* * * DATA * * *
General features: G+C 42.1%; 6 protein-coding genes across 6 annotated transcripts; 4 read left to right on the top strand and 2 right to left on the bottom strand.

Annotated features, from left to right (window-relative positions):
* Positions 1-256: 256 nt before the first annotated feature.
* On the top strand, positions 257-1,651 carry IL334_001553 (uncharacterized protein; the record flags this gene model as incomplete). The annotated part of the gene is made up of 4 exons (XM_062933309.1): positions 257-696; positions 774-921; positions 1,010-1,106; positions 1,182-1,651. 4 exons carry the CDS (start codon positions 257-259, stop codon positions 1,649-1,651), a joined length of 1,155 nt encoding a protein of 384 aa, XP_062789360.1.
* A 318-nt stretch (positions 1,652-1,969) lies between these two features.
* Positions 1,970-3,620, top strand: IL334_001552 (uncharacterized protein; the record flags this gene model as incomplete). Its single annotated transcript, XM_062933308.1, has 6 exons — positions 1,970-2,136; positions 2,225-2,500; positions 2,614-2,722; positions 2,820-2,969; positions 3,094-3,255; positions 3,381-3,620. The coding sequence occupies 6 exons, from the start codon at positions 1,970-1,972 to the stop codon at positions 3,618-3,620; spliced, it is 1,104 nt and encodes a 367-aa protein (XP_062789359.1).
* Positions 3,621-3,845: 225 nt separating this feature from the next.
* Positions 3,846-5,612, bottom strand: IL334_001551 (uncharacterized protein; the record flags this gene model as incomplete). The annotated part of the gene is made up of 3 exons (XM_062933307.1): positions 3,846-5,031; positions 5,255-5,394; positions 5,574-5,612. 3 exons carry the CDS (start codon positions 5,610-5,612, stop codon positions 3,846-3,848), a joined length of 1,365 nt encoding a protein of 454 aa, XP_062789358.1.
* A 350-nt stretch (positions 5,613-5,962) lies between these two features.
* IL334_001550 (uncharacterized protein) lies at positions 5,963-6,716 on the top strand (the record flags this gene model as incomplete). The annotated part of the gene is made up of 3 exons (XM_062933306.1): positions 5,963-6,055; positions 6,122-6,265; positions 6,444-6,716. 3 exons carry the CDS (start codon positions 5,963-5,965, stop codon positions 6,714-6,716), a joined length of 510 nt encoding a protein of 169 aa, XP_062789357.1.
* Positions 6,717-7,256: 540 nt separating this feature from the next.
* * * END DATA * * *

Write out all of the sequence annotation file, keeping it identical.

General features: G+C 42.1%; 6 protein-coding genes across 6 annotated transcripts; 4 read left to right on the top strand and 2 right to left on the bottom strand.

Annotated features, from left to right (window-relative positions):
* Positions 1-256: 256 nt before the first annotated feature.
* On the top strand, positions 257-1,651 carry IL334_001553 (uncharacterized protein; the record flags this gene model as incomplete). The annotated part of the gene is made up of 4 exons (XM_062933309.1): positions 257-696; positions 774-921; positions 1,010-1,106; positions 1,182-1,651. 4 exons carry the CDS (start codon positions 257-259, stop codon positions 1,649-1,651), a joined length of 1,155 nt encoding a protein of 384 aa, XP_062789360.1.
* A 318-nt stretch (positions 1,652-1,969) lies between these two features.
* Positions 1,970-3,620, top strand: IL334_001552 (uncharacterized protein; the record flags this gene model as incomplete). Its single annotated transcript, XM_062933308.1, has 6 exons — positions 1,970-2,136; positions 2,225-2,500; positions 2,614-2,722; positions 2,820-2,969; positions 3,094-3,255; positions 3,381-3,620. The coding sequence occupies 6 exons, from the start codon at positions 1,970-1,972 to the stop codon at positions 3,618-3,620; spliced, it is 1,104 nt and encodes a 367-aa protein (XP_062789359.1).
* Positions 3,621-3,845: 225 nt separating this feature from the next.
* Positions 3,846-5,612, bottom strand: IL334_001551 (uncharacterized protein; the record flags this gene model as incomplete). The annotated part of the gene is made up of 3 exons (XM_062933307.1): positions 3,846-5,031; positions 5,255-5,394; positions 5,574-5,612. 3 exons carry the CDS (start codon positions 5,610-5,612, stop codon positions 3,846-3,848), a joined length of 1,365 nt encoding a protein of 454 aa, XP_062789358.1.
* A 350-nt stretch (positions 5,613-5,962) lies between these two features.
* IL334_001550 (uncharacterized protein) lies at positions 5,963-6,716 on the top strand (the record flags this gene model as incomplete). The annotated part of the gene is made up of 3 exons (XM_062933306.1): positions 5,963-6,055; positions 6,122-6,265; positions 6,444-6,716. 3 exons carry the CDS (start codon positions 5,963-5,965, stop codon positions 6,714-6,716), a joined length of 510 nt encoding a protein of 169 aa, XP_062789357.1.
* Positions 6,717-7,256: 540 nt separating this feature from the next.